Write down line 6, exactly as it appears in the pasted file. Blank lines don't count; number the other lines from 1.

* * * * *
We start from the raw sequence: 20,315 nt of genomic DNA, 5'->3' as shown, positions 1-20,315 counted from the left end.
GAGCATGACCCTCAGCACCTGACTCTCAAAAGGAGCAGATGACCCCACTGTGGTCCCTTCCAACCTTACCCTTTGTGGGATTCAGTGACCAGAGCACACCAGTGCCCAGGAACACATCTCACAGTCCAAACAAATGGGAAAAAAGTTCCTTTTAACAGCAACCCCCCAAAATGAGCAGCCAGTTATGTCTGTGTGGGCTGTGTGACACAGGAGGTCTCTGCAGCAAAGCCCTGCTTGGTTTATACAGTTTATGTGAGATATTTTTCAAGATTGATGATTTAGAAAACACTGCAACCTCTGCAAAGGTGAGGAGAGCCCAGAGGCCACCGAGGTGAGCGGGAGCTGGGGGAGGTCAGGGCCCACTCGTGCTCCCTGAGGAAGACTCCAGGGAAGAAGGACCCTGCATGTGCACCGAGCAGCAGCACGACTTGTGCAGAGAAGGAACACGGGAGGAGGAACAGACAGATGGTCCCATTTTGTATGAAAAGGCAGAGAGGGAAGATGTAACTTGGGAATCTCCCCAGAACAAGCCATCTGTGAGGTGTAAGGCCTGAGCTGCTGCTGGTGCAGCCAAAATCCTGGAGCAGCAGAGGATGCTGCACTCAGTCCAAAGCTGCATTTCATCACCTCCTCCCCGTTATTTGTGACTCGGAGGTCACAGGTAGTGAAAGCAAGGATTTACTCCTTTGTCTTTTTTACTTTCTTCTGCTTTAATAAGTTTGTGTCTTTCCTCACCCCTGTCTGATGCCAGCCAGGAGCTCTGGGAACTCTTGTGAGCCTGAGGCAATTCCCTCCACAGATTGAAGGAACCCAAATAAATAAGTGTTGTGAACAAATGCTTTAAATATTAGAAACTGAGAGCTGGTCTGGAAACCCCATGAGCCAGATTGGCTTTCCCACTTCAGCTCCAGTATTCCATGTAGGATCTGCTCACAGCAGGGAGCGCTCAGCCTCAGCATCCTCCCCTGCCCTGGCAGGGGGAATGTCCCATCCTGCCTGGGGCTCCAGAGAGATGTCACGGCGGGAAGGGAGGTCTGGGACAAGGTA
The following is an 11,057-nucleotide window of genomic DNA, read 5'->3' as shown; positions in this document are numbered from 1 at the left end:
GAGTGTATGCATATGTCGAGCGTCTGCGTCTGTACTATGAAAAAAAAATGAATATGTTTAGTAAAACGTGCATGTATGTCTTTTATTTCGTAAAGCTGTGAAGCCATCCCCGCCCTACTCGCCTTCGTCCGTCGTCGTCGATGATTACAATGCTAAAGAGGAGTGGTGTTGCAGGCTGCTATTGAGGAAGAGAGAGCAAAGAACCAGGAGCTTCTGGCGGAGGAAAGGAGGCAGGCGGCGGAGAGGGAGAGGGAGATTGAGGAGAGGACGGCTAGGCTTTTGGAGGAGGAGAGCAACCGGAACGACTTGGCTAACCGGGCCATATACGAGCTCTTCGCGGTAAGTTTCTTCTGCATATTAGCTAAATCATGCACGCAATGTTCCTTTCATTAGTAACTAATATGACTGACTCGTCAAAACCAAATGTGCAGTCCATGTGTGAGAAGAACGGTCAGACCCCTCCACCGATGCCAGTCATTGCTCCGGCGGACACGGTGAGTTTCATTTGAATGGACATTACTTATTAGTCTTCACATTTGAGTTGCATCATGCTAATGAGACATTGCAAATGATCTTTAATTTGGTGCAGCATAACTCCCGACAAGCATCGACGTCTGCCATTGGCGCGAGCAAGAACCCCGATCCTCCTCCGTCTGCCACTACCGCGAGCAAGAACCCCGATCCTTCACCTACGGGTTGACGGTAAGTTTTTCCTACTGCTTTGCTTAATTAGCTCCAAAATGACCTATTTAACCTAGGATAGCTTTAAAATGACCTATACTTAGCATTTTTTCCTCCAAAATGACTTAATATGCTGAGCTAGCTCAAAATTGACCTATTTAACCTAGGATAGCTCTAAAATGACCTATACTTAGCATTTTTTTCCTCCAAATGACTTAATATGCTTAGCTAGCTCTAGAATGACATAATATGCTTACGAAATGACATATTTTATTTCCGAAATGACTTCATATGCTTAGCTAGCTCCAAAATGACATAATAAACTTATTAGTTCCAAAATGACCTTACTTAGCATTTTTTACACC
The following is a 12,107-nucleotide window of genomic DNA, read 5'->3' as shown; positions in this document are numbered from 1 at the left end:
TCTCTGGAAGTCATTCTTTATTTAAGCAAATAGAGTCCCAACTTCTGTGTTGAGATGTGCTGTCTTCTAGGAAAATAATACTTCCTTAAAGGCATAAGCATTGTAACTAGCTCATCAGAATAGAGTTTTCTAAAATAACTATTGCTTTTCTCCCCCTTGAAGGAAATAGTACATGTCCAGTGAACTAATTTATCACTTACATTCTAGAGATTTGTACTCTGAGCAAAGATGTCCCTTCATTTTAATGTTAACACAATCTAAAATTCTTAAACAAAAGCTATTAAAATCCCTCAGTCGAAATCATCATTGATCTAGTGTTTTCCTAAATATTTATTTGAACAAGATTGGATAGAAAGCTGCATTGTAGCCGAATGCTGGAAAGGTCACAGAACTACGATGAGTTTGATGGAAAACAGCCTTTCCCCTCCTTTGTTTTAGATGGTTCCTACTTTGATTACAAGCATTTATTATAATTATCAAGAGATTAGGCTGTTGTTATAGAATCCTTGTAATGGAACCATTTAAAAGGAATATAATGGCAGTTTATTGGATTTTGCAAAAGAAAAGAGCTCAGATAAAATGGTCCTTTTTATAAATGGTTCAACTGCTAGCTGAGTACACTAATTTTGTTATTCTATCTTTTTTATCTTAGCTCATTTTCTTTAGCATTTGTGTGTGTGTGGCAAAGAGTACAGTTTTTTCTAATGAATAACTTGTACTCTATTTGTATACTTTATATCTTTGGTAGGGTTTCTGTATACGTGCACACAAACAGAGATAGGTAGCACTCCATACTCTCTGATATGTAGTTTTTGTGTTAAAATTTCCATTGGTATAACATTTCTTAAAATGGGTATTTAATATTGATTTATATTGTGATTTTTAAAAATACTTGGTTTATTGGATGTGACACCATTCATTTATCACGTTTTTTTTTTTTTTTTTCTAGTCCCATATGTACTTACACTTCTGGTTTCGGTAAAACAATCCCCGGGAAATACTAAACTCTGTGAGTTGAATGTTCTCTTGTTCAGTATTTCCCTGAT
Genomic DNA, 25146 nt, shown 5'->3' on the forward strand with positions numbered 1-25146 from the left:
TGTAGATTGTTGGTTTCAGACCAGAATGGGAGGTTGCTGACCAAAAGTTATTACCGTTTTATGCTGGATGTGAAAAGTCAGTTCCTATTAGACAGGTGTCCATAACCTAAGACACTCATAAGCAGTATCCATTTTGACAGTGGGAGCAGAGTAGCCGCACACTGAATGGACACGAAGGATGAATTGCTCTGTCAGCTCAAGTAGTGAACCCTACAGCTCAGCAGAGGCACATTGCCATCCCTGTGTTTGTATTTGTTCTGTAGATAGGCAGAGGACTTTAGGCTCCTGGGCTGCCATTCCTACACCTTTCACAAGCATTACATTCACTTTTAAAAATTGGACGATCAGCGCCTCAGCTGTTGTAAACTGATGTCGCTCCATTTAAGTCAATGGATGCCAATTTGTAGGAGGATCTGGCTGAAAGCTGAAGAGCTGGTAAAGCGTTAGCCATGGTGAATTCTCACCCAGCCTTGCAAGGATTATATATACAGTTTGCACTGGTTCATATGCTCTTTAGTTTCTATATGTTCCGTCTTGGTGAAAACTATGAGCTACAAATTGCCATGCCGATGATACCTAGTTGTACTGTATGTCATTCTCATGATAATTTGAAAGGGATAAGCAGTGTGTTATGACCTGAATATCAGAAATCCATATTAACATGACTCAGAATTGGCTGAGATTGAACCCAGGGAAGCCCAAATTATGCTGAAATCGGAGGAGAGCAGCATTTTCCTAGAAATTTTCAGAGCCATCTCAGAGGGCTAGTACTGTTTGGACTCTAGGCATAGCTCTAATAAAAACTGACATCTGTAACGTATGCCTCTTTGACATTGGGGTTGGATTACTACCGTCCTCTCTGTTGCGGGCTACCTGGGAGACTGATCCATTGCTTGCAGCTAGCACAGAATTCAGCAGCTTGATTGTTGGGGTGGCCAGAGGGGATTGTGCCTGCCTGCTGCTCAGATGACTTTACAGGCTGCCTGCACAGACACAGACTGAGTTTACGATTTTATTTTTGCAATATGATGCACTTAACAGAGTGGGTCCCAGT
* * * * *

TCTCTGGAAGTCATTCTTTATTTAAGCAAATAGAGTCCCAACTTCTGTGTTGAGATGTGCTGTCTTCTAGGAAAATAATACTTCCTTAAAGGCATAAGCATTGTAACTAGCTCATCAGAATAGAGTTTTCTAAAATAACTATTGCTTTTCTCCCCCTTGAAGGAAATAGTACATGTCCAGTGAACTAATTTATCACTTACATTCTAGAGATTTGTACTCTGAGCAAAGATGTCCCTTCATTTTAATGTTAACACAATCTAAAATTCTTAAACAAAAGCTATTAAAATCCCTCAGTCGAAATCATCATTGATCTAGTGTTTTCCTAAATATTTATTTGAACAAGATTGGATAGAAAGCTGCATTGTAGCCGAATGCTGGAAAGGTCACAGAACTACGATGAGTTTGATGGAAAACAGCCTTTCCCCTCCTTTGTTTTAGATGGTTCCTACTTTGATTACAAGCATTTATTATAATTATCAAGAGATTAGGCTGTTGTTATAGAATCCTTGTAATGGAACCATTTAAAAGGAATATAATGGCAGTTTATTGGATTTTGCAAAAGAAAAGAGCTCAGATAAAATGGTCCTTTTTATAAATGGTTCAACTGCTAGCTGAGTACACTAATTTTGTTATTCTATCTTTTTTATCTTAGCTCATTTTCTTTAGCATTTGTGTGTGTGTGGCAAAGAGTACAGTTTTTTCTAATGAATAACTTGTACTCTATTTGTATACTTTATATCTTTGGTAGGGTTTCTGTATACGTGCACACAAACAGAGATAGGTAGCACTCCATACTCTCTGATATGTAGTTTTTGTGTTAAAATTTCCATTGGTATAACATTTCTTAAAATGGGTATTTAATATTGATTTATATTGTGATTTTTAAAAATACTTGGTTTATTGGATGTGACACCATTCATTTATCACGTTTTTTTTTTTTTTTTTCTAGTCCCATATGTACTTACACTTCTGGTTTCGGTAAAACAATCCCCGGGAAATACTAAACTCTGTGAGTTGAATGTTCTCTTGTTCAGTATTTCCCTGAT